Library Popcorn Ceiling Removal – Spraying Texture

Warning: There is a chance that popcorn ceilings can contain asbestos. If there is any doubt you should use a asbestos services professional to test for it.

This is the final installment of what it took to remove and re-texture the ceiling in our library. The previous posts covered the preparation and removal of the old popcorn ceiling.

Supplies:

  • Sprayer and hopper
  • Box of joint compound (green box – topping compound)
  • Air compressor
  • Air compressor hose
  • Respirator

All the support equipment was staged before mixing the joint compound for spraying. I have a little pancake air compressor, 50 feet of hose and respirator that was positioned close to the opening of the room.

Pancake Air Compressor
Pancake Air Compressor

Unless you want to cough up texture particles at night, the respirator is a necessity.

Paint Respirator
Paint Respirator

Once the equipment was in place it was time to think about getting the ceiling texture resources ready. There are three main variables to think about when spraying ceiling texture:

  • Consistency of joint compound (how thick it is)
  • Nozzle size on the sprayer
  • Air pressure from the compressor

First thing to do was mix the joint compound. For my application, I was looking for pancake batter consistency.

Topping Joint Compound
Topping Joint Compound (the green box)

One thing I learned from previously doing this is to mix half bucket batches. It’s much easier to maintain consistency in smaller batches. I used a rinsed out old bucket to mix the compound in. Using a corded drill with the paint stirrer sped up the joint compound mixing. Be mindful of your paint mixer if its plastic. Mine came right off the metal rod once.

Joint Compound To Mix
Joint Compound To Mix
Paint Mixer
Paint Mixer On A Corded Drill

For my application I used the medium nozzle on the texture hopper. Obviously the bigger the nozzle opening, the larger the texture is on the ceiling or walls.

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Texture Hopper

Texture Hopper

 

Last part of the sprayer setup was to set the psi on the compressor to 25 psi. The more pressure coming from the compressor, the finer the texture that will be sprayed.

When spraying for the first time pick a small spot to test on, and adjust as needed. I made sure to spray in overlapping strokes in a 5′ length section. One thing I’ve learned is to not be stingy with the texture. Those two things will kept me from having to go back and touch up spots.

 

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Ceiling Texture Close Up

Ceiling Texture Close Up

 

I ended up using the whole box of joint compound for the approximately 10′ x 15′ room, and it took about 45 minutes to spray the texture. This included going back and mixing another batch of compound.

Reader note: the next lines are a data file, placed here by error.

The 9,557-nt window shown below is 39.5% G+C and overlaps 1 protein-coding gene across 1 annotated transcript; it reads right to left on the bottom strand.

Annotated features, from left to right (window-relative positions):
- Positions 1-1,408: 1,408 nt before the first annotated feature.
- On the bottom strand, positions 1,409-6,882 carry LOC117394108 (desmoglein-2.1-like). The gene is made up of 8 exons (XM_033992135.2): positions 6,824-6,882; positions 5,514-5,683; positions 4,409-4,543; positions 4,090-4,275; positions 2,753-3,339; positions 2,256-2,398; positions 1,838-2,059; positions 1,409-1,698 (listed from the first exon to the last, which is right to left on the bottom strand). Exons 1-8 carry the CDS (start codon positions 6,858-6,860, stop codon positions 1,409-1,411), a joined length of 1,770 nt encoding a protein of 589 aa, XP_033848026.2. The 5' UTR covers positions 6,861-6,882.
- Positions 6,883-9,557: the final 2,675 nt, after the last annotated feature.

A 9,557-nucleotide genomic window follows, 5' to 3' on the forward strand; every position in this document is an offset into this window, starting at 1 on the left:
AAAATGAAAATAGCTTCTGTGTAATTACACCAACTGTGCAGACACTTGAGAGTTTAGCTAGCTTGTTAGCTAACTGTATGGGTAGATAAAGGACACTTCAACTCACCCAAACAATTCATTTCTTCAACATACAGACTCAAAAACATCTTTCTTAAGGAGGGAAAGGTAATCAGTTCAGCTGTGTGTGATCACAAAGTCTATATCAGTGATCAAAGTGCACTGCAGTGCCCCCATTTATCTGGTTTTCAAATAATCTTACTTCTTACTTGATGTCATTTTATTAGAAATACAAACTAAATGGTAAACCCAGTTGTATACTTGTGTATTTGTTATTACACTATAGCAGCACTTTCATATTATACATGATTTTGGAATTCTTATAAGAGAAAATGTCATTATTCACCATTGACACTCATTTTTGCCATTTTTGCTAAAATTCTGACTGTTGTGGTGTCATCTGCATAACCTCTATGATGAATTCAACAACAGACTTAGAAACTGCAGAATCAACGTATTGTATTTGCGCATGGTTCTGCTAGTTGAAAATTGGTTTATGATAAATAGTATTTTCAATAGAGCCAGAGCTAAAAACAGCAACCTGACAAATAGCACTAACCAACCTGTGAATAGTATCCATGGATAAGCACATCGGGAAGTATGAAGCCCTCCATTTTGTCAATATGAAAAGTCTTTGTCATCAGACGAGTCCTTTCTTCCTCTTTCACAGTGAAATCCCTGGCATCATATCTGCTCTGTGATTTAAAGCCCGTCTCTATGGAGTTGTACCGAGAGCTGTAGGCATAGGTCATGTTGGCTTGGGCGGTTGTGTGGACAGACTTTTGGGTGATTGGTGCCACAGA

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Textured Room

Textured Room

 

Clean up was a matter of taking down the plastic on the wall.

 

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Fold Plastic On To Itself for Clean Up

Fold Plastic On To Itself for Clean Up

 

The only thing left was to wait for the ceiling to dry, prime and paint it.[/fusion_builder_column][/fusion_builder_row][/fusion_builder_container]

7 thoughts on “Library Popcorn Ceiling Removal – Spraying Texture”

  1. Hi,

    Was hoping to get an idea of how much water to join compound you used. I get the description Pancake Batter but is it around 3 to 1?

    thanks, Ed

  2. 3 part joint compound to 1 part water sounds about right. I started by adding half the water I thought I would need, mix and added some more water if necessary.

    As long as your mixing in small batches, its easy to fix a too thin, too thick mixture.

  3. Hi DiyGuy,
    You just used joint coupound for this? I have to blend 13′ x 4′ patch of new ceiling that was water damaged and want to do myself. Do you recommend USG medium texture topping at all or simply the topping compound, which I assume is a lighter variant of regular taping mud.

  4. can you mix paint in with the compound while you are spraying the ceiling? Then you dont need to paint afterwards

  5. That’s an interesting idea. I know that Behr used to make a paint mixture that had sand in it you could apply to a ceiling. The only thing that keeps coming to mind is the amount of primer the topping compound sucks up when you paint. If you decide to experiment, just do it in a small batch and try to measure out quantities you use. That way when you try to recreate it on a larger scale you aren’t trying to wing it. Also, keep in mind the paint will replace the water when thinning down the topping compound.

  6. Thanks. I still have a really tall two story ceiling that I’ve been putting off doing. I’ll have to try adding an additive then.

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